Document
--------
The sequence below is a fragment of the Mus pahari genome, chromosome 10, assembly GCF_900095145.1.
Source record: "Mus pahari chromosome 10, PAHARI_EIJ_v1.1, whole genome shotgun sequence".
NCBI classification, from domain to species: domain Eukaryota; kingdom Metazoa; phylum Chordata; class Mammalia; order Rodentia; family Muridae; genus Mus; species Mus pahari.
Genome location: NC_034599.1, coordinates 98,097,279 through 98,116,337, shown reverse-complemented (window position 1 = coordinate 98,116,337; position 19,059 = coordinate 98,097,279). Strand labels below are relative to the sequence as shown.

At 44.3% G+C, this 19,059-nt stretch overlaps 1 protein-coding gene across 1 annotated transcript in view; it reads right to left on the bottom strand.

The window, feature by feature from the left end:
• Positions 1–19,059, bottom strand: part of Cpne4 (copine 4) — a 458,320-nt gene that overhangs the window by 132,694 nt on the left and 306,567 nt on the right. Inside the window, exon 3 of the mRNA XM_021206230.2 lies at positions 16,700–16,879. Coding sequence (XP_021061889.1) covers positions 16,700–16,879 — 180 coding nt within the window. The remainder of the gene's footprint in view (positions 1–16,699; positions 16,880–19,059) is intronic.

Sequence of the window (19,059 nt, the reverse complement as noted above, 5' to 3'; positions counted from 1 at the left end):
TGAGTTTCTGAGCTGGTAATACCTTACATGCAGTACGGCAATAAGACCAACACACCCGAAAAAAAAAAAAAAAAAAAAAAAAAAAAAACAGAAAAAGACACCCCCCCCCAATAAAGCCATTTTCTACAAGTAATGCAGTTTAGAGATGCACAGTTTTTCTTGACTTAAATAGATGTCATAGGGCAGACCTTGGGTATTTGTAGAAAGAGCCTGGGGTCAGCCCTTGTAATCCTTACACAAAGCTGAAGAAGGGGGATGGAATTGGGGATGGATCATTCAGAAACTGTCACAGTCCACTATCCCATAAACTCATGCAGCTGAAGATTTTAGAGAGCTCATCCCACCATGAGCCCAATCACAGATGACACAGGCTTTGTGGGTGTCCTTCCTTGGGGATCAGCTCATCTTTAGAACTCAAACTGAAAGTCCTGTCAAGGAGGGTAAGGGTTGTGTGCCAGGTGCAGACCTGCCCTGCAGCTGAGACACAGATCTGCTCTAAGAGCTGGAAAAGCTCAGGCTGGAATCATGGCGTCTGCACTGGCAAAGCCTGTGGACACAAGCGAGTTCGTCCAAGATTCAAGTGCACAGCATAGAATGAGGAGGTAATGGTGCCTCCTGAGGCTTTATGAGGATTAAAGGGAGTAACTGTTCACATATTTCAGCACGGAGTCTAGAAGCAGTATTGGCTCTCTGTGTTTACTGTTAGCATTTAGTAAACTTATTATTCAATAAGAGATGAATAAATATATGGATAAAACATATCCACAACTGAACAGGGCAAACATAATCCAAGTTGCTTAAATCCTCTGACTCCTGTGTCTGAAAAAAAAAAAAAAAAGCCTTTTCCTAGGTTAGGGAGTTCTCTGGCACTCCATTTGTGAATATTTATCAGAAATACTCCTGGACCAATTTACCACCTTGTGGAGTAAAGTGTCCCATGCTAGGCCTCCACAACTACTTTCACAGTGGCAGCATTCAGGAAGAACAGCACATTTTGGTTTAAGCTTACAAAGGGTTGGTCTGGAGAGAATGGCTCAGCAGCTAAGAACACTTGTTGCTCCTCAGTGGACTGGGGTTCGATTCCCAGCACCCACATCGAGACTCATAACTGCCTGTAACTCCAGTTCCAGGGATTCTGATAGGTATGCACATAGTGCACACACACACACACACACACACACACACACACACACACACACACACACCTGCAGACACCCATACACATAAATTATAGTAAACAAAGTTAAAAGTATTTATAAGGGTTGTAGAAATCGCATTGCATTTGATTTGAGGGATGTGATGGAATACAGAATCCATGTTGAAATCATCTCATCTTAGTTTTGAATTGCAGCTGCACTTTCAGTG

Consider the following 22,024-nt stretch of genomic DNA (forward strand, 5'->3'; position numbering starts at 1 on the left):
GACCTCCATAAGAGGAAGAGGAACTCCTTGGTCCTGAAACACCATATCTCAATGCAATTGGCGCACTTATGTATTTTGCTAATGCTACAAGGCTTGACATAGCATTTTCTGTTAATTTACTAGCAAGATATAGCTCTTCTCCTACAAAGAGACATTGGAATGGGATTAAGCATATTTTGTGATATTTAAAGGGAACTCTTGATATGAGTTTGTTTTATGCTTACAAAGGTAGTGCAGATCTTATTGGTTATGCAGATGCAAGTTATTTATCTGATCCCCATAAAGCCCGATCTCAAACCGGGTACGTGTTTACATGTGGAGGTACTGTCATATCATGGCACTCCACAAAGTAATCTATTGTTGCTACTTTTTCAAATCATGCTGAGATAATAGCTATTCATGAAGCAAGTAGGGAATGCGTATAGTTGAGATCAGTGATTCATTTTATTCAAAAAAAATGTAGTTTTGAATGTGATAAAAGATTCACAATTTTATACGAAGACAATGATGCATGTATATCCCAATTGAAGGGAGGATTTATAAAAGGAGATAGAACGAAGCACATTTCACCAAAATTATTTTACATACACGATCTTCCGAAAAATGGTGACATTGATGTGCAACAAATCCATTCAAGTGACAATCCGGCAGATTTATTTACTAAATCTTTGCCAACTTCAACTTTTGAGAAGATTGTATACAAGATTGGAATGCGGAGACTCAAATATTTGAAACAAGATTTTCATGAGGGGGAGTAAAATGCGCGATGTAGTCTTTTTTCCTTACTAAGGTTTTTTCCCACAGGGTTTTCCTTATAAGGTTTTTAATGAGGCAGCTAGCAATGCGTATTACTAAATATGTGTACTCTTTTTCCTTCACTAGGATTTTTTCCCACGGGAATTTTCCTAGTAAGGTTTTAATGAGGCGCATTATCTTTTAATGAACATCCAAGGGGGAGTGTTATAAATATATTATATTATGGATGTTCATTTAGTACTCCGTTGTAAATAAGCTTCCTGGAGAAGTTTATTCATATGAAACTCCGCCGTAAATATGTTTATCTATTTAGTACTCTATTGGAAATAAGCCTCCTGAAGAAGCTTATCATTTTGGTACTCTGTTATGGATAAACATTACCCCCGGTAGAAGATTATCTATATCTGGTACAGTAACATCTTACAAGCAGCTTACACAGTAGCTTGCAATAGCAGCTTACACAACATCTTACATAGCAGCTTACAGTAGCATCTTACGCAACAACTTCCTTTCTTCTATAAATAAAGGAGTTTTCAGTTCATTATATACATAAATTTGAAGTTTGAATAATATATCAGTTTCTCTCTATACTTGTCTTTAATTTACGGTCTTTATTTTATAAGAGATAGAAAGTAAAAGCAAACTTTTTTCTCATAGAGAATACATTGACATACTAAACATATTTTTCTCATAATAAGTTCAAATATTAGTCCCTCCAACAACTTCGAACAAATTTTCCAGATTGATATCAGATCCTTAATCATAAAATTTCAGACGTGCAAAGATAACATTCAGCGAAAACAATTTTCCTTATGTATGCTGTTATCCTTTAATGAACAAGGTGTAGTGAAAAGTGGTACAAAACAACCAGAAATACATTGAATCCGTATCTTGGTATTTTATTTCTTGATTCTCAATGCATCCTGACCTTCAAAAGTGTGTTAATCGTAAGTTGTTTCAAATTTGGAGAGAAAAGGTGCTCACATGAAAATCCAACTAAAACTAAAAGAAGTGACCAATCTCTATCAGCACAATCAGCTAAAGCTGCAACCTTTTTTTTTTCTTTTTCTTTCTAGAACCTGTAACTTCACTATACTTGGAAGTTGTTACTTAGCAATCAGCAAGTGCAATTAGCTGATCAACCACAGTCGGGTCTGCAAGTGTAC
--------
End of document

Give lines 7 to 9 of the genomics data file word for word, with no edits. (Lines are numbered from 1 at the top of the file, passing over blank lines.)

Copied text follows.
• Positions 1–19,059, bottom strand: part of Cpne4 (copine 4) — a 458,320-nt gene that overhangs the window by 132,694 nt on the left and 306,567 nt on the right. Inside the window, exon 3 of the mRNA XM_021206230.2 lies at positions 16,700–16,879. Coding sequence (XP_021061889.1) covers positions 16,700–16,879 — 180 coding nt within the window. The remainder of the gene's footprint in view (positions 1–16,699; positions 16,880–19,059) is intronic.

Sequence of the window (19,059 nt, the reverse complement as noted above, 5' to 3'; positions counted from 1 at the left end):
TGAGTTTCTGAGCTGGTAATACCTTACATGCAGTACGGCAATAAGACCAACACACCCGAAAAAAAAAAAAAAAAAAAAAAAAAAAAAACAGAAAAAGACACCCCCCCCCAATAAAGCCATTTTCTACAAGTAATGCAGTTTAGAGATGCACAGTTTTTCTTGACTTAAATAGATGTCATAGGGCAGACCTTGGGTATTTGTAGAAAGAGCCTGGGGTCAGCCCTTGTAATCCTTACACAAAGCTGAAGAAGGGGGATGGAATTGGGGATGGATCATTCAGAAACTGTCACAGTCCACTATCCCATAAACTCATGCAGCTGAAGATTTTAGAGAGCTCATCCCACCATGAGCCCAATCACAGATGACACAGGCTTTGTGGGTGTCCTTCCTTGGGGATCAGCTCATCTTTAGAACTCAAACTGAAAGTCCTGTCAAGGAGGGTAAGGGTTGTGTGCCAGGTGCAGACCTGCCCTGCAGCTGAGACACAGATCTGCTCTAAGAGCTGGAAAAGCTCAGGCTGGAATCATGGCGTCTGCACTGGCAAAGCCTGTGGACACAAGCGAGTTCGTCCAAGATTCAAGTGCACAGCATAGAATGAGGAGGTAATGGTGCCTCCTGAGGCTTTATGAGGATTAAAGGGAGTAACTGTTCACATATTTCAGCACGGAGTCTAGAAGCAGTATTGGCTCTCTGTGTTTACTGTTAGCATTTAGTAAACTTATTATTCAATAAGAGATGAATAAATATATGGATAAAACATATCCACAACTGAACAGGGCAAACATAATCCAAGTTGCTTAAATCCTCTGACTCCTGTGTCTGAAAAAAAAAAAAAAAAGCCTTTTCCTAGGTTAGGGAGTTCTCTGGCACTCCATTTGTGAATATTTATCAGAAATACTCCTGGACCAATTTACCACCTTGTGGAGTAAAGTGTCCCATGCTAGGCCTCCACAACTACTTTCACAGTGGCAGCATTCAGGAAGAACAGCACATTTTGGTTTAAGCTTACAAAGGGTTGGTCTGGAGAGAATGGCTCAGCAGCTAAGAACACTTGTTGCTCCTCAGTGGACTGGGGTTCGATTCCCAGCACCCACATCGAGACTCATAACTGCCTGTAACTCCAGTTCCAGGGATTCTGATAGGTATGCACATAGTGCACACACACACACACACACACACACACACACACACACACACACACACACCTGCAGACACCCATACACATAAATTATAGTAAACAAAGTTAAAAGTATTTATAAGGGTTGTAGAAATCGCATTGCATTTGATTTGAGGGATGTGATGGAATACAGAATCCATGTTGAAATCATCTCATCTTAGTTTTGAATTGCAGCTGCACTTTCAGTG